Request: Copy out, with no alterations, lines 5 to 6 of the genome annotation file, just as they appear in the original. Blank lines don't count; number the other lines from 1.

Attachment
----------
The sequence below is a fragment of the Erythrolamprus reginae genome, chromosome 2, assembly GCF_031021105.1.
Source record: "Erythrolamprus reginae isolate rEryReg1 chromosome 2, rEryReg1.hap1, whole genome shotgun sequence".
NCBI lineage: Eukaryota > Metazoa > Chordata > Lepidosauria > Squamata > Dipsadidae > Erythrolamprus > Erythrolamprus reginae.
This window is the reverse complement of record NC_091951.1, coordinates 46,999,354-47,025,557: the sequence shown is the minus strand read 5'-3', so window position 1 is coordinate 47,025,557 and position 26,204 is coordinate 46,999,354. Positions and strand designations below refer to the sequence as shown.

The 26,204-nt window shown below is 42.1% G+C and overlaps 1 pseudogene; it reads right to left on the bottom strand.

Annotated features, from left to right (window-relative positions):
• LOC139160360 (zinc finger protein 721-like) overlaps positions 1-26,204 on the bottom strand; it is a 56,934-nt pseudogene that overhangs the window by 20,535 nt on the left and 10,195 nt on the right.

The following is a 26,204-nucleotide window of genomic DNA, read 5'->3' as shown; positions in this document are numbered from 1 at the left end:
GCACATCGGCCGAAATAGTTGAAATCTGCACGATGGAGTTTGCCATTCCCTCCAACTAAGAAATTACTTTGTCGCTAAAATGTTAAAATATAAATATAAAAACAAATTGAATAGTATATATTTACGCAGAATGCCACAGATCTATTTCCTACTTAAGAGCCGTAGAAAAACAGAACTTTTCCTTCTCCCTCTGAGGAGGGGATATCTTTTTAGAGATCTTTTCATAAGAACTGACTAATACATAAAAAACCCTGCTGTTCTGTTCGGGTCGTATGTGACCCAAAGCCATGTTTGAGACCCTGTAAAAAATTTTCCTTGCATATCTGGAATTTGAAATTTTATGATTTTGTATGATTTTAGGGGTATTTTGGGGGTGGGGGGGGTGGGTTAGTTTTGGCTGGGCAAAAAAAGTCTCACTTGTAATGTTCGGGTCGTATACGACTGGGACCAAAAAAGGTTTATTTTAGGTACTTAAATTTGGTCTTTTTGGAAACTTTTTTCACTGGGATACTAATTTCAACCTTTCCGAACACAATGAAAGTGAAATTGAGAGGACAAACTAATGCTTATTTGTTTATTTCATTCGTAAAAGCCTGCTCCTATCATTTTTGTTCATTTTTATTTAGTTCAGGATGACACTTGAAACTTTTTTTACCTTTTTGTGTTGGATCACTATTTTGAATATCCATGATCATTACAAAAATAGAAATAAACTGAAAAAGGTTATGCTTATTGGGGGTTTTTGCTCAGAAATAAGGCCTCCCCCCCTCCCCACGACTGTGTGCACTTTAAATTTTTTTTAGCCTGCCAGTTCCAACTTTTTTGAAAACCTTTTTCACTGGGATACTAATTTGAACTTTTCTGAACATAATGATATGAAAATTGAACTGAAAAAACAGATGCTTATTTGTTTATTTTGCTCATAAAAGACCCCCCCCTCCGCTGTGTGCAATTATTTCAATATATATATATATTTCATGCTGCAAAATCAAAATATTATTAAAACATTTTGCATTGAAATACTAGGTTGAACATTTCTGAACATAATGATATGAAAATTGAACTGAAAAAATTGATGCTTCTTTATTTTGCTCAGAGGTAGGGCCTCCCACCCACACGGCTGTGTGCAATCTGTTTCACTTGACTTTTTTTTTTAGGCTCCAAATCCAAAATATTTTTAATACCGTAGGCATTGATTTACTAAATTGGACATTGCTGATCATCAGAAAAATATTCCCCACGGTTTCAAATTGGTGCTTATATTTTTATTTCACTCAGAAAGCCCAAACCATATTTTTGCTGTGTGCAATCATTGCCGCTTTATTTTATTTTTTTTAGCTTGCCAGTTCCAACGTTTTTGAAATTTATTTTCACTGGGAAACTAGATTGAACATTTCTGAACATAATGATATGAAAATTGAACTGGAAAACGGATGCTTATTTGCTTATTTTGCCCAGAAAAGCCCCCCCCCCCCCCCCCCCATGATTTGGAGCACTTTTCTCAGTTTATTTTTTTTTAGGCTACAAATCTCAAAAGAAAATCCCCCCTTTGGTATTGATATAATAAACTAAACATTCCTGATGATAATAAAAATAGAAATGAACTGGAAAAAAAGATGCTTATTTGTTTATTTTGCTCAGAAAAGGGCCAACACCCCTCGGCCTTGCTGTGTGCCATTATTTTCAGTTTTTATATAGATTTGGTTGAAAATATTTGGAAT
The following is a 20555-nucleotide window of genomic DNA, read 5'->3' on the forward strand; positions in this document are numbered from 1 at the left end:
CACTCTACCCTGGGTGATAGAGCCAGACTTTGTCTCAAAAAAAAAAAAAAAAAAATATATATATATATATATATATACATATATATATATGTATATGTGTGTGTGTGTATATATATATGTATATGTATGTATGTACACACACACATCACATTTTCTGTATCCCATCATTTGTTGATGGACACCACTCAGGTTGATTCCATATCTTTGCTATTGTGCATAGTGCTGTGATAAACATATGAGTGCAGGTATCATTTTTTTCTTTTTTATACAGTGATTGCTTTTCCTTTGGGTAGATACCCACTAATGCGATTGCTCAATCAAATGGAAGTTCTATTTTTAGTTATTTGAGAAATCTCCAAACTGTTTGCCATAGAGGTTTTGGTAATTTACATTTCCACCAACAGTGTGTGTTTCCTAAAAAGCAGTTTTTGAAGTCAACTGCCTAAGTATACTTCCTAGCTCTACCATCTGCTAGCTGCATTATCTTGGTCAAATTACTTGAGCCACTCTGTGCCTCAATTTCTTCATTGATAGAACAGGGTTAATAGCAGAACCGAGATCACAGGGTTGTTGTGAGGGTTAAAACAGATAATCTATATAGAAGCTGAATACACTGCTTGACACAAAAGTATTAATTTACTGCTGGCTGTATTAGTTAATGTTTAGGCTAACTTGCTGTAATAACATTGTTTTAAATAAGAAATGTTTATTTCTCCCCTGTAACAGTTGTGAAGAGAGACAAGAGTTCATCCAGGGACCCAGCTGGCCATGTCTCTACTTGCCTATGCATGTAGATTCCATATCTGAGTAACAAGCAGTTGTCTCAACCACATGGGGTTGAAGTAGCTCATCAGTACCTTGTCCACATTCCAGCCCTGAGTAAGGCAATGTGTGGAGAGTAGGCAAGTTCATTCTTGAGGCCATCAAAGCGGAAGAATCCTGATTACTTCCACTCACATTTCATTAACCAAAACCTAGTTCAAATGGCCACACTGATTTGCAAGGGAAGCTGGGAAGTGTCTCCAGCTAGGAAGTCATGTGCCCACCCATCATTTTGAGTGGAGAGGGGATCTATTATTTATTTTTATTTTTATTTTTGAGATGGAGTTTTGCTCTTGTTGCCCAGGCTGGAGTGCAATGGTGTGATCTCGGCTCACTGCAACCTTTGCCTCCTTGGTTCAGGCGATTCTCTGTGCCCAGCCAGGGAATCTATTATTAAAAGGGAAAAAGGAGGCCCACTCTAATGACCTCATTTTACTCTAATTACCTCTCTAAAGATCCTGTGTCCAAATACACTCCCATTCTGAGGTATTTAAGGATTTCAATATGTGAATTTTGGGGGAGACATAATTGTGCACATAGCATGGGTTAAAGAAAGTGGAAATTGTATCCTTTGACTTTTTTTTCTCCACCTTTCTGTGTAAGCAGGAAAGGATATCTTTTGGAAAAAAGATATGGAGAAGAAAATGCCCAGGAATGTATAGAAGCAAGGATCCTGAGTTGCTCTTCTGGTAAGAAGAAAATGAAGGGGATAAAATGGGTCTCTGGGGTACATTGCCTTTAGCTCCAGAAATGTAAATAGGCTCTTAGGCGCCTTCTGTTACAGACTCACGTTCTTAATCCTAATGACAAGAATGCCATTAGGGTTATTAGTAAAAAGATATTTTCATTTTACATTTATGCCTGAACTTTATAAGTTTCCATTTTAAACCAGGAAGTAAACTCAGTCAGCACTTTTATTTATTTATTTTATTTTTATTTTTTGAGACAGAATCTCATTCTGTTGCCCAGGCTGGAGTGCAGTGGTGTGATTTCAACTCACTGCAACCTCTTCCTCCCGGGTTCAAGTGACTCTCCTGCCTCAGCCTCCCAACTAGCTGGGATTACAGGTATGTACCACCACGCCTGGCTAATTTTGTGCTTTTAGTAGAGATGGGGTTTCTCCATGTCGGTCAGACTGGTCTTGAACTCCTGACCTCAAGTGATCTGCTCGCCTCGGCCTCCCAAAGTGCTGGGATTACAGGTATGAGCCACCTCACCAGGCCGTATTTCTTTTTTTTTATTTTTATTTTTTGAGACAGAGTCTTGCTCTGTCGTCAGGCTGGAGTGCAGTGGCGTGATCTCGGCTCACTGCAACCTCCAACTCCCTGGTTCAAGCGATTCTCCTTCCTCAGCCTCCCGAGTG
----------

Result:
The 26,204-nt window shown below is 42.1% G+C and overlaps 1 pseudogene; it reads right to left on the bottom strand.

Annotated features, from left to right (window-relative positions):